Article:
ShareThis Page

UPMC upgrading cancer treatment centers, adding positions

| Thursday, March 28, 2002

UPMC Health System is spending $20 million to upgrade cancer treatment equipment in five of its hospitals and 11 cancer treatment centers in the region. The upgrade could create 75 jobs.

The upgrade consists of expanding the use of Intensity Modulated Radiation Therapy, a method of treatment that allows doctors to more precisely treat unhealthy tissue by lowering the amount of radiation delivered to surrounding healthy tissue.

UPMC is buying the equipment from Varian Medical Systems Inc., Palo Alto, Calif.

The equipment will be installed in five hospitals within a year: UPMC Shadyside, UPMC St. Margaret's, UPMC Presbyterian, Magee-Womans Hospital, and UPMC Passavant.

The equipment will be installed at 11 cancer treatment centers: UPMC Cancer Center South Hills Health System, UPMC Cancer Center at St. Clair Hospital, UPMC Cancer Center at Monroeville, UPMC Cancer Center at Mountain View, UPMC Cancer Center at Horizon, the UPMC cancer treatment centers in Moon and Heritage Valley, the UPMC Cancer Center at Allegheny Valley and the UPMC Cancer Center at the John. P Murtha Pavilion in Johnstown, and two other locations yet to be determined.

Use of intensity modulated radiation therapy throughout the UPMC hospital system has led to a joint venture between UPMC and Varian, which will be known as D3 Advanced Radiation Planning Services.

D3, which will be staffed by medical physics experts, will develop cancer treatment plans and transmit them electronically from the University of Pittsburgh Cancer Institute. UPMC spokeswoman Clare Collins said there could be 75 new jobs at D3 within five years.

TribLIVE commenting policy

You are solely responsible for your comments and by using you agree to our Terms of Service.

We moderate comments. Our goal is to provide substantive commentary for a general readership. By screening submissions, we provide a space where readers can share intelligent and informed commentary that enhances the quality of our news and information.

While most comments will be posted if they are on-topic and not abusive, moderating decisions are subjective. We will make them as carefully and consistently as we can. Because of the volume of reader comments, we cannot review individual moderation decisions with readers.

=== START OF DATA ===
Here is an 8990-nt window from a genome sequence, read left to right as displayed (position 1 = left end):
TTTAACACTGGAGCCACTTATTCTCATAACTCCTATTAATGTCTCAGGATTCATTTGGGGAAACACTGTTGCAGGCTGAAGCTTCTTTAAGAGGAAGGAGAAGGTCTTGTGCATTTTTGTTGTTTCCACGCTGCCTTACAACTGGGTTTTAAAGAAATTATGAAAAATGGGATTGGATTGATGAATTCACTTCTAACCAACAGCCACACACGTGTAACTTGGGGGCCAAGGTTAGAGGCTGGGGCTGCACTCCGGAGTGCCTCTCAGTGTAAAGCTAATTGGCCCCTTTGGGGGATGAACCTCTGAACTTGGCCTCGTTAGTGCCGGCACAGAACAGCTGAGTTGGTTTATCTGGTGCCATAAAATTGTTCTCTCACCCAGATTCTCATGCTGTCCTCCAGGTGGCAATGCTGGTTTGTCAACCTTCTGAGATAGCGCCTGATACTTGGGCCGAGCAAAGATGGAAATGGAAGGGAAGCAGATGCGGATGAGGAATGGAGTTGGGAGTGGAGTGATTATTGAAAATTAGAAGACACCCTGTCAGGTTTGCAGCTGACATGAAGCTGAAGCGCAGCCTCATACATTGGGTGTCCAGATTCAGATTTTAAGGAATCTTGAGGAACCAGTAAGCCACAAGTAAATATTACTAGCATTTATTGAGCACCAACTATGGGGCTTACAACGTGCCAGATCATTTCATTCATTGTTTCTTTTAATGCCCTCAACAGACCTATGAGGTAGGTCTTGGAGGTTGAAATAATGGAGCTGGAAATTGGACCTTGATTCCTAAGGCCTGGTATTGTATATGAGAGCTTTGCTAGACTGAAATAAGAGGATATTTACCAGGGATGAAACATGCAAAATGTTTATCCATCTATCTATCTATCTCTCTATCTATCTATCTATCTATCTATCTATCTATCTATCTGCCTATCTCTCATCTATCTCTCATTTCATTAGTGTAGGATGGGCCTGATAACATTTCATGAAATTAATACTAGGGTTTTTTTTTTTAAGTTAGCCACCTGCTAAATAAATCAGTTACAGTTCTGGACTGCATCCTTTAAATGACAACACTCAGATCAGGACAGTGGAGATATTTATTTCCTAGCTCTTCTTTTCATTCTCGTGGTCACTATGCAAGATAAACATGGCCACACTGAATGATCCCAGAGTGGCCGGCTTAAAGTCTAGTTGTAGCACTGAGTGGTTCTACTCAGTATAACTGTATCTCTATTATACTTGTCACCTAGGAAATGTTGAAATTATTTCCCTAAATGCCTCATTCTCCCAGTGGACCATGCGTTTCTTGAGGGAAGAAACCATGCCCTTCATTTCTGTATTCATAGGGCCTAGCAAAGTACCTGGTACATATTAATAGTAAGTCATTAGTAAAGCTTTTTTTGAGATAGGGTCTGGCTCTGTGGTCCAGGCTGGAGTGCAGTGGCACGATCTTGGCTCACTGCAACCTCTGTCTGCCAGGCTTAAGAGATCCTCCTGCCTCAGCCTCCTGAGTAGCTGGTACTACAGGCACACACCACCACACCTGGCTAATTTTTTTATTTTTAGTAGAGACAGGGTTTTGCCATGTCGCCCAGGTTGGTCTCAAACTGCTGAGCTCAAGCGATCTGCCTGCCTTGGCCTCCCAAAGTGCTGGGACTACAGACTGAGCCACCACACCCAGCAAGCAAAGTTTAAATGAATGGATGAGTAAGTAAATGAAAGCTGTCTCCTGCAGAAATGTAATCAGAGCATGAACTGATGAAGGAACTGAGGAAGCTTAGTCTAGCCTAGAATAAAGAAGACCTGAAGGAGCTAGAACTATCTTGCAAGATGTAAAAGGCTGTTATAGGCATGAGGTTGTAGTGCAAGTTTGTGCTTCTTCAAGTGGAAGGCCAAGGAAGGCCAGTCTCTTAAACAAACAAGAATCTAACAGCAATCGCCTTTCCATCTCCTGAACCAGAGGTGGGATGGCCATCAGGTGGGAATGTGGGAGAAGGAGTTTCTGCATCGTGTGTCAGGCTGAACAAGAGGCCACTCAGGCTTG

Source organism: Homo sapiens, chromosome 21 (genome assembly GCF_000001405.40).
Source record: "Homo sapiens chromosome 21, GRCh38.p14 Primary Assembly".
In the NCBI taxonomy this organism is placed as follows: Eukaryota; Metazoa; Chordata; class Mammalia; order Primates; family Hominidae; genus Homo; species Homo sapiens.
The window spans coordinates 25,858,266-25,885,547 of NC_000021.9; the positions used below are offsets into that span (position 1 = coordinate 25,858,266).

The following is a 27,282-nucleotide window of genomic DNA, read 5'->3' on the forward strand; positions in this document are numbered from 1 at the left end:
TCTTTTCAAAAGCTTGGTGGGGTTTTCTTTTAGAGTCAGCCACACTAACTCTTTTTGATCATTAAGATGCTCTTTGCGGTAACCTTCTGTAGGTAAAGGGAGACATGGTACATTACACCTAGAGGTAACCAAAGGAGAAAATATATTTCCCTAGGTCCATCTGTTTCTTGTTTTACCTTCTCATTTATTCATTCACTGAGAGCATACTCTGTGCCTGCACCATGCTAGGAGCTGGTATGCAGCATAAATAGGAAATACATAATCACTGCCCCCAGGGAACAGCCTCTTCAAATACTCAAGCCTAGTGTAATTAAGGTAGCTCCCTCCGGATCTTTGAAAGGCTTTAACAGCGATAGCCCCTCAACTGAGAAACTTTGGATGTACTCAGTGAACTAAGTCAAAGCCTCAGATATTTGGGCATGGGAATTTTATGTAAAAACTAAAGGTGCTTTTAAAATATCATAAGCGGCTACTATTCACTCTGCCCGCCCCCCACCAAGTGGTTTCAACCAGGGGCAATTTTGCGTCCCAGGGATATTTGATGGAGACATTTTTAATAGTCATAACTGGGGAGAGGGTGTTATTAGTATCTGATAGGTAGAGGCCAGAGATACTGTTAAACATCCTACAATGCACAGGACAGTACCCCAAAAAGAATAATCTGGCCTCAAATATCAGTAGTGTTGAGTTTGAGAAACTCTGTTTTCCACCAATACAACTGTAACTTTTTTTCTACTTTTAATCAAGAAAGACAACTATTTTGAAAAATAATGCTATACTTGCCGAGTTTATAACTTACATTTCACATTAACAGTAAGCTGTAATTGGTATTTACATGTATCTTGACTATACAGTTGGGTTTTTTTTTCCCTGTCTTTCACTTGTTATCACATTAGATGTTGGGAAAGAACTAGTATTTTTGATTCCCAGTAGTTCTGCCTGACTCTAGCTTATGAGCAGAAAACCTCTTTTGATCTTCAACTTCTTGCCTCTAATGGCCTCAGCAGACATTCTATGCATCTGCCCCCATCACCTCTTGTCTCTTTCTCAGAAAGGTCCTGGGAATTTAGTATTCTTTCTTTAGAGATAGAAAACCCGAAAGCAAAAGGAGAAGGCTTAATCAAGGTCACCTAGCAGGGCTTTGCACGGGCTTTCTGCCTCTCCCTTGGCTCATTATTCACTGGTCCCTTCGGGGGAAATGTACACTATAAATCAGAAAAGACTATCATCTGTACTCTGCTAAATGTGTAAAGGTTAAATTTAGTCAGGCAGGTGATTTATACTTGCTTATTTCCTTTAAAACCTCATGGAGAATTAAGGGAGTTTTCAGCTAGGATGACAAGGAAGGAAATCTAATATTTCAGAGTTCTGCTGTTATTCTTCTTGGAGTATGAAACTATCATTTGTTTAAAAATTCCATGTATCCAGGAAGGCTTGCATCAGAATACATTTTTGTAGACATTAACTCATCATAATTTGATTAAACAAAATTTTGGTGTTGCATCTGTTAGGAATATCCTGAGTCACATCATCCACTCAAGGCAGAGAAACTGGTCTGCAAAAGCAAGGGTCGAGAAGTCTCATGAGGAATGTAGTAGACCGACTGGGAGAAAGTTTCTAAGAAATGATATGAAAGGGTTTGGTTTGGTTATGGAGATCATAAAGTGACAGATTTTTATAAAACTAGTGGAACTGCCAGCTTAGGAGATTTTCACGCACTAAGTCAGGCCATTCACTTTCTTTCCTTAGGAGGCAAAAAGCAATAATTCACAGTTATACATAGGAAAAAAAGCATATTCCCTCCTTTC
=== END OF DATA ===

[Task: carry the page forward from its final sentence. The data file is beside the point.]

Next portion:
We value thoughtful comments representing a range of views that make their point quickly and politely. We make an effort to protect discussions from repeated comments either by the same reader or different readers

We follow the same standards for taste as the daily newspaper. A few things we won't tolerate: personal attacks, obscenity, vulgarity, profanity (including expletives and letters followed by dashes), commercial promotion, impersonations, incoherence, proselytizing and SHOUTING. Don't include URLs to Web sites.

We do not edit comments. They are either approved or deleted. We reserve the right to edit a comment that is quoted or excerpted in an article. In this case, we may fix spelling and punctuation.

We welcome strong opinions and criticism of our work, but we don't want comments to become bogged down with discussions of our policies and we will moderate accordingly.

We appreciate it when readers and people quoted in articles or blog posts point out errors of fact or emphasis and will investigate all assertions. But these suggestions should be sent via e-mail. To avoid distracting other readers, we won't publish comments that suggest a correction. Instead, corrections will be made in a blog post or in an article.

click me